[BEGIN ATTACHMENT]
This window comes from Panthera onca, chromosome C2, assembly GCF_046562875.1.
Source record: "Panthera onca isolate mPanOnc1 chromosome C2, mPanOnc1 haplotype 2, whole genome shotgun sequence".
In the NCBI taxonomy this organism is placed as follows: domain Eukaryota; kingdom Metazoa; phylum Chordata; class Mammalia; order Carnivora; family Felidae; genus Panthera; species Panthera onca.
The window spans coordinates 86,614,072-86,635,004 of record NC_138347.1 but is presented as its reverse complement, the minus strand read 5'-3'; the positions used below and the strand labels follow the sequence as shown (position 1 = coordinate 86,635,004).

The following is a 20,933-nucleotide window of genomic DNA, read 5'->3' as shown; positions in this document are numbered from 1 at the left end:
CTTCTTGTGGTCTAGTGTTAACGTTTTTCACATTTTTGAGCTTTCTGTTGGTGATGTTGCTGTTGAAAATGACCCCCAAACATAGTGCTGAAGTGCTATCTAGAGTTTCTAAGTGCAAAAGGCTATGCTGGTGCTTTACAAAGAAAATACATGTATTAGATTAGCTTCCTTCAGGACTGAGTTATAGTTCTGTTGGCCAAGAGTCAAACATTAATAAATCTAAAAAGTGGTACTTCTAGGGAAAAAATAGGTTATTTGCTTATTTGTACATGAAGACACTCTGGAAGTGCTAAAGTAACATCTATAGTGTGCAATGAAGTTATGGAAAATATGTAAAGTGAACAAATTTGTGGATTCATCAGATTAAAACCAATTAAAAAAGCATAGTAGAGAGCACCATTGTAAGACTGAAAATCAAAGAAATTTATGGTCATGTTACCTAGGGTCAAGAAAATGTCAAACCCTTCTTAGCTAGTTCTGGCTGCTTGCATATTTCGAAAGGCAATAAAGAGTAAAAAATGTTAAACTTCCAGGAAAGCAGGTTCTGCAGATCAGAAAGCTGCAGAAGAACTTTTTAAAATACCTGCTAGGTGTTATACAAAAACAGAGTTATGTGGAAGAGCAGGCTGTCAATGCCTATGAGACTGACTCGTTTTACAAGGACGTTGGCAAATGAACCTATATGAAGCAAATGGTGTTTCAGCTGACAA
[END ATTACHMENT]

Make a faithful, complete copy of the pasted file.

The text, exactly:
This window comes from Panthera onca, chromosome C2, assembly GCF_046562875.1.
Source record: "Panthera onca isolate mPanOnc1 chromosome C2, mPanOnc1 haplotype 2, whole genome shotgun sequence".
In the NCBI taxonomy this organism is placed as follows: domain Eukaryota; kingdom Metazoa; phylum Chordata; class Mammalia; order Carnivora; family Felidae; genus Panthera; species Panthera onca.
The window spans coordinates 86,614,072-86,635,004 of record NC_138347.1 but is presented as its reverse complement, the minus strand read 5'-3'; the positions used below and the strand labels follow the sequence as shown (position 1 = coordinate 86,635,004).

The following is a 20,933-nucleotide window of genomic DNA, read 5'->3' as shown; positions in this document are numbered from 1 at the left end:
CTTCTTGTGGTCTAGTGTTAACGTTTTTCACATTTTTGAGCTTTCTGTTGGTGATGTTGCTGTTGAAAATGACCCCCAAACATAGTGCTGAAGTGCTATCTAGAGTTTCTAAGTGCAAAAGGCTATGCTGGTGCTTTACAAAGAAAATACATGTATTAGATTAGCTTCCTTCAGGACTGAGTTATAGTTCTGTTGGCCAAGAGTCAAACATTAATAAATCTAAAAAGTGGTACTTCTAGGGAAAAAATAGGTTATTTGCTTATTTGTACATGAAGACACTCTGGAAGTGCTAAAGTAACATCTATAGTGTGCAATGAAGTTATGGAAAATATGTAAAGTGAACAAATTTGTGGATTCATCAGATTAAAACCAATTAAAAAAGCATAGTAGAGAGCACCATTGTAAGACTGAAAATCAAAGAAATTTATGGTCATGTTACCTAGGGTCAAGAAAATGTCAAACCCTTCTTAGCTAGTTCTGGCTGCTTGCATATTTCGAAAGGCAATAAAGAGTAAAAAATGTTAAACTTCCAGGAAAGCAGGTTCTGCAGATCAGAAAGCTGCAGAAGAACTTTTTAAAATACCTGCTAGGTGTTATACAAAAACAGAGTTATGTGGAAGAGCAGGCTGTCAATGCCTATGAGACTGACTCGTTTTACAAGGACGTTGGCAAATGAACCTATATGAAGCAAATGGTGTTTCAGCTGACAA